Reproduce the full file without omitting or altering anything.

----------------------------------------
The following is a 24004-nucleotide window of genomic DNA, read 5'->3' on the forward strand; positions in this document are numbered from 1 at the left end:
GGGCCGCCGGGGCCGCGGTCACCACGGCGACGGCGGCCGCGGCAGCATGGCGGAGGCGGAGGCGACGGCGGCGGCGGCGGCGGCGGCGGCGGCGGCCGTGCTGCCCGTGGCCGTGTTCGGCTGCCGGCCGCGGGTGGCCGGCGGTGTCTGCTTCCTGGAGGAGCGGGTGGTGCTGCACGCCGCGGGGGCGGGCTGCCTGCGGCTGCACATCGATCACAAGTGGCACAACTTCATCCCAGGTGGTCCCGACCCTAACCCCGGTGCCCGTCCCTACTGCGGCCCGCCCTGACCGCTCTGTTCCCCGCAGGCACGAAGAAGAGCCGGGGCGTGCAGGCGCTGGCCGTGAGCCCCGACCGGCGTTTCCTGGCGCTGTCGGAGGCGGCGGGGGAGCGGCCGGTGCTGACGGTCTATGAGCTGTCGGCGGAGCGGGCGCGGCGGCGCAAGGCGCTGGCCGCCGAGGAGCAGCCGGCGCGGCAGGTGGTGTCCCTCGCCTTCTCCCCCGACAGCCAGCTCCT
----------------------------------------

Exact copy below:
The following is a 24004-nucleotide window of genomic DNA, read 5'->3' on the forward strand; positions in this document are numbered from 1 at the left end:
GGGCCGCCGGGGCCGCGGTCACCACGGCGACGGCGGCCGCGGCAGCATGGCGGAGGCGGAGGCGACGGCGGCGGCGGCGGCGGCGGCGGCGGCGGCCGTGCTGCCCGTGGCCGTGTTCGGCTGCCGGCCGCGGGTGGCCGGCGGTGTCTGCTTCCTGGAGGAGCGGGTGGTGCTGCACGCCGCGGGGGCGGGCTGCCTGCGGCTGCACATCGATCACAAGTGGCACAACTTCATCCCAGGTGGTCCCGACCCTAACCCCGGTGCCCGTCCCTACTGCGGCCCGCCCTGACCGCTCTGTTCCCCGCAGGCACGAAGAAGAGCCGGGGCGTGCAGGCGCTGGCCGTGAGCCCCGACCGGCGTTTCCTGGCGCTGTCGGAGGCGGCGGGGGAGCGGCCGGTGCTGACGGTCTATGAGCTGTCGGCGGAGCGGGCGCGGCGGCGCAAGGCGCTGGCCGCCGAGGAGCAGCCGGCGCGGCAGGTGGTGTCCCTCGCCTTCTCCCCCGACAGCCAGCTCCT